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Summary: Our God is limitless. He can change the situation.

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Introduction:

We read in 2 Chronicles 20: 12, “O our God, wilt thou not judge them? For we have no might against this great company that cometh against us; neither know we what to do: but our eyes are upon thee”.

Some one has said: “When you are at the end of your rope tie a knot and keep climbing. Don’t give up, don’t give in, don’t give way, and don’t give out.” I love the gospel song entitled, “It ain’t over until God says it’s over” because it reminds me that in the Christian life we face many obstacles. And many things we run into we are forced to face things and we just don’t know what to do. We run into detours, dryness, dead locks, dead ends, and disasters—and for some of us it seems we do so on a regular basis. Many times that is the experience of our lives, and the need of our lives is to just find a way to get through these times of uncertainty. We can wait, we can wonder and wander, we can keep watch and keep worshipping, but still we don’t know for sure what to do. Have you ever felt this way? Maybe there’s some one here this morning who says I have many things that I know I need to take care of but those things cost money that I don’t have and is actually way beyond my means and I just…don’t know what to do. Or maybe it’s, my son or daughter, my child is running rampant in the streets doing what he or she wants to do and I can’t control him or her; I’m afraid almost every night that I’ll an alarming phone call that they’re in jail or worst yet even dead…and I just don’t know what to do. If this is the case, let me tell you that we are the first to be faced with this type of problem. We have here in our text a king by the name of Jehoshaphat who can tell us a thing or two about getting into a situation where you just don’t know what to do. Now, among God’s blessings, Jehoshaphat’s obedience and passion for God brought

security for his kingdom.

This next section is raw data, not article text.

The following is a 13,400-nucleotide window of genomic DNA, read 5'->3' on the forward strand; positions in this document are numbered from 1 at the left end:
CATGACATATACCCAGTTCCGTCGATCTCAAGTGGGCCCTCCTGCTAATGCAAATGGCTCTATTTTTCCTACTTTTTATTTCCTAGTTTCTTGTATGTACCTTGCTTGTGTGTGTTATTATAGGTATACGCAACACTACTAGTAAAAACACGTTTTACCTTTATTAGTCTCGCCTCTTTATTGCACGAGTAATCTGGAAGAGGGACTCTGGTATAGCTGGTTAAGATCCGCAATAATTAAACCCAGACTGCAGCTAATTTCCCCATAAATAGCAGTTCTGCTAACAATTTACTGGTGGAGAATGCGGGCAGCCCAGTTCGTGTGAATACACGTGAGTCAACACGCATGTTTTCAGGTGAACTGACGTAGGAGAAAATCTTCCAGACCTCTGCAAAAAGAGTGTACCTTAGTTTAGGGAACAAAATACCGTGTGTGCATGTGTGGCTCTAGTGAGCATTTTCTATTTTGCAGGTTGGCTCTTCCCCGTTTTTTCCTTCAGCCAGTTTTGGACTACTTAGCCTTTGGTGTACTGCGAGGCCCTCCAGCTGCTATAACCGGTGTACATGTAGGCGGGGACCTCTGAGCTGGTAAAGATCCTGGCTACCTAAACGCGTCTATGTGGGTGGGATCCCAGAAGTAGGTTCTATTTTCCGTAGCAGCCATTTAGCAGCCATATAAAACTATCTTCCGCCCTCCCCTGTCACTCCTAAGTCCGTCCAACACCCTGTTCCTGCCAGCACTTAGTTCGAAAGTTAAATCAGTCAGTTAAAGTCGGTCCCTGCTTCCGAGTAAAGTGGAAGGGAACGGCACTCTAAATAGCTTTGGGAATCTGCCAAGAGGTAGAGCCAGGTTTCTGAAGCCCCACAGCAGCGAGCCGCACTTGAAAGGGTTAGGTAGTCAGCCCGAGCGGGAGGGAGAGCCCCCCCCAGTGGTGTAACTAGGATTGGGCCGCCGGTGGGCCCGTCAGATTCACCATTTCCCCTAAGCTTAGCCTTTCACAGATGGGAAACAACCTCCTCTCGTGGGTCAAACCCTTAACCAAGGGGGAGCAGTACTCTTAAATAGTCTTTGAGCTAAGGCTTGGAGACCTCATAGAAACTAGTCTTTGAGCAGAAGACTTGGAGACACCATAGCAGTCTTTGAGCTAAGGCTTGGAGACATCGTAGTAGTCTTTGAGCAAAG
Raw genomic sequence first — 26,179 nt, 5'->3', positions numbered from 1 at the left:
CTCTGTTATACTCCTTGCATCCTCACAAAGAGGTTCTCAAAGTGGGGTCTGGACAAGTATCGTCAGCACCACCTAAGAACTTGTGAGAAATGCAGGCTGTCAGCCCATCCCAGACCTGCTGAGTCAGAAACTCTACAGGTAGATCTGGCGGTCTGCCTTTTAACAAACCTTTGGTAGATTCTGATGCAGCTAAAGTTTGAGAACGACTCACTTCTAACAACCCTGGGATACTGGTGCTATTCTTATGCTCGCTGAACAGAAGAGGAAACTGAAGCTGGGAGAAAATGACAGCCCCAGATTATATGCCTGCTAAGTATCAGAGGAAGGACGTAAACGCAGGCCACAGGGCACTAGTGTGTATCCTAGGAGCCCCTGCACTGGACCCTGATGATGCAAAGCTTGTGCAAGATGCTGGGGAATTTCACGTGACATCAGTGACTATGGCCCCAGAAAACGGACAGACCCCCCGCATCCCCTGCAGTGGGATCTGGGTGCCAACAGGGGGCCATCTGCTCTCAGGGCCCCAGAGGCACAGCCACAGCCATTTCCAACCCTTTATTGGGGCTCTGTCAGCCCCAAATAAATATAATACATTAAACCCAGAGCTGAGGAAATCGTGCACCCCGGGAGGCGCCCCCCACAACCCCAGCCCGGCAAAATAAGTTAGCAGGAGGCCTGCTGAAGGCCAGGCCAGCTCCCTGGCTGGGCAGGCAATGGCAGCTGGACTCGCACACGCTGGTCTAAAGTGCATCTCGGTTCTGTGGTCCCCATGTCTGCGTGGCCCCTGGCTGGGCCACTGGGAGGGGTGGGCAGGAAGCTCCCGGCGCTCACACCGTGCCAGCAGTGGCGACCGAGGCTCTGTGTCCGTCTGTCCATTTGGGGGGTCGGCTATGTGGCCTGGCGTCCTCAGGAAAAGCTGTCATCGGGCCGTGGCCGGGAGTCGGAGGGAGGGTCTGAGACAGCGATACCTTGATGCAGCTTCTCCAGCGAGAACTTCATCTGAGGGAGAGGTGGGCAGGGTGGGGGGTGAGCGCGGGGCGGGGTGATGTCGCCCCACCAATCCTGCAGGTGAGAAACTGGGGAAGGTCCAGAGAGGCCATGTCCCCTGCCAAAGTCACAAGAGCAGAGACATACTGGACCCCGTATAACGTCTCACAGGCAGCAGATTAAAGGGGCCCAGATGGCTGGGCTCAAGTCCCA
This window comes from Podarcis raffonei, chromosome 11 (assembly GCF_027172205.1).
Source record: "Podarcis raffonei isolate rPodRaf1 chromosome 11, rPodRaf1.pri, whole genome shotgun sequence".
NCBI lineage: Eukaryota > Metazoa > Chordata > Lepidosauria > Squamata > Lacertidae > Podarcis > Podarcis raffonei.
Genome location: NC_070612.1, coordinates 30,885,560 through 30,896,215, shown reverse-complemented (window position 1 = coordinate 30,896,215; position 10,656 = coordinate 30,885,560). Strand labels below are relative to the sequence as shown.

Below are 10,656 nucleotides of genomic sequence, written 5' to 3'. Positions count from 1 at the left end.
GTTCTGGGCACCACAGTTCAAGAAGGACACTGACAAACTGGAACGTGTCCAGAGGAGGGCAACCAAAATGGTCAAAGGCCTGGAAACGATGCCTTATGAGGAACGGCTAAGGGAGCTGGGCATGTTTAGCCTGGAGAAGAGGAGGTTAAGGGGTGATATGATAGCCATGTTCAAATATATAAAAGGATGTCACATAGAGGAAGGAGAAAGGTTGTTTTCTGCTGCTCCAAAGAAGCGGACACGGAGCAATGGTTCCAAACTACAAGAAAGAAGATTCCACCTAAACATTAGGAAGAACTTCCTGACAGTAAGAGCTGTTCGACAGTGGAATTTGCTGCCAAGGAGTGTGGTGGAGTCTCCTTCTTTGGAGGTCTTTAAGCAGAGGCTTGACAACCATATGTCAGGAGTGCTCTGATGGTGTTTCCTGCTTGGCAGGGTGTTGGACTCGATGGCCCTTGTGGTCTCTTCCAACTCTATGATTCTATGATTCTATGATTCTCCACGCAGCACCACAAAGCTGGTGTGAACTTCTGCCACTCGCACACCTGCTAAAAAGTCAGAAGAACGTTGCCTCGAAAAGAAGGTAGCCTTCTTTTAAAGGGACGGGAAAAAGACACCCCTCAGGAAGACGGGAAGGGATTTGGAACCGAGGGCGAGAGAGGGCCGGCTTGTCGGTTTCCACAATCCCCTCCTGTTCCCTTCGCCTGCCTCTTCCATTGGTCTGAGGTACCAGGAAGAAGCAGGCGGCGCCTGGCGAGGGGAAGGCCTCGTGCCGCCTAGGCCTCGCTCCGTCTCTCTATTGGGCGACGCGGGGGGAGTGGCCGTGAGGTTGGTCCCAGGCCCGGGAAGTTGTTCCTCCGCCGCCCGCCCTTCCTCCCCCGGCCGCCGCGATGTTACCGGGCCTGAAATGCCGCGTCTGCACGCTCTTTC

King Jehoshaphat was Judah’s fourth king after Solomon’s kingdom was divided. The Chronicler here is quick to tell us if kings were either good or bad as measured by their obedience to the law of God. Often we are also told of their spiritual influence and effect on the nation. In the 17th chapter, verses 3 thru 4 of 2nd Chronicles we are told that “the Lord was with Jehoshaphat because he followed the example of his father David’s earlier days and did not seek after the Baals, but sought the God of his father (Asa), followed the commandments and did not act as Israel did” This commendation is followed by a statement that God established his kingdom and blessed him with riches and honor (v.5). The king is given a supreme compliment, which says that Jehoshaphat “took great pride in the ways of the Lord and again removed the high places and the Asherim from Judah (v.6). King Jehoshaphat incorporated the law of God, that to obey became his passion and pride. The account goes on (vv. 8-9) to tell how Jehoshaphat sent officials (scribes perhaps) throughout Judah teaching “the book of the law of the Lord.” Among the good kings of Judah, during this time in history there was no king godlier than Jehoshaphat. He was a good king and there was no doubt that he loved God and made sure that his people knew what it meant to be children of God. But here is the sad part, when we get to chapter 18 verse (1), “Now Jehoshaphat had great riches and honor; and he allied himself by marriage with Ahab.” That’s right, the good king Jehoshaphat made a great mistake, he aligned himself and all of Judah with one of the most evil kings in the entire Bible, Ahab. You remember him don’t you? The wicked Baal worshipper whose wife, Jezebel, tried to kill all the prophets of God (1Kg 18:13)! Jehoshaphat was a good king but he had human traits like the rest us, he allowed the spirit of pride, prestige, and power to take over and later on down the road the prophet Jehu confronted him with this question, "Should you help the wicked and love those who hate the LORD and so bring wrath on yourself from the LORD?” This reminds me that there is an issue today, here in America that has reach the Supreme Court which is a spiritual issue and unfortunately there are Christians standing on both sides of this issue and this very same question can asked today. And I won’t go any further with this except to say we need remain obedient to God and not follow the world’s consensus. Eventually King Jehoshaphat was restored, and when God restores us it doesn’t mean that life from that point will be a bed of roses. As long as there is a devil, there will always be a battle that has to be fought—but here in the text I believe God is reminding the king that battle was not his, the battle belongs to God Himself. The allied army of the Moabites, Ammonites, and Edomites was invading Judah. You can’t tell me that King Jehoshaphat didn’t wonder a little bit about whether or not he was fully restored and this invasion was punishment for his previous indiscretion against God. We are all like this I believe, when trouble comes our way we tend go back over a sin that we committed previously and conclude that it must be because of this sin that I’m going through what I’m through. But this is not necessarily true because sometimes God allows trouble to come into our lives to let us know or remind us that He really is the only answer to the trials and tribulations that we face. Sometimes God gives a test, to see if have really repented and to see if we really rely on Him and on not ourselves or someone or some thing else. And what better test than the test of being overwhelmed, have you ever overwhelmed? What do you do when you’re overwhelmed? Do you run to Oprah to see what she has to say about it? Do you get on the telephone and tell all your frenimies about you’re personal business and gamble with your reputation? Or do you just give up, give in, give way, and give out? Well, we can take a lesson from Jehoshaphat this morning because the very first thing he decided to do was proclaim a fast. He gathered the people together for prayer, that’s right he sought the Lord! He prayed a prayer that we ought to pray when trouble comes, “O our God (because we’re in this leaky boat together) …we do not know what to do, but our eyes are upon thee.” Oh, if all of America were to pray this prayer right now, we wouldn’t be trying to define or redefine the institution of marriage after all these years, we’d have an answer to the gun issue and abortion because really, without God we don’t know what we’re doing or what to do. That’s why David said, “the Lord is my Shepherd” because His is to lead and mine is to follow. It’s not hard, you don’t have to be a rocket scientist, it’s as simple as can be—just follow the Lord and do good! Look at the text, in turned out that all the king had to do was call on God. He didn’t have to go to the Supreme Court to acquired their collective opinions. He didn’t have watch the Oprah network or seek Dr. Phil’s advice. He didn’t have to write to Dear Abby or anything like that, all he had to do was call on God, the Creator of all things big and small and that was good enough. Now, I was taught in seminary to keep your introduction short, however, I purposely decided to break the traditions of the elders this one time and I do have three briefs points on what to do when you don’t what to do, and my points are derived from the prayer of this good king Jehoshaphat, what do you do when you don’t know what to do.”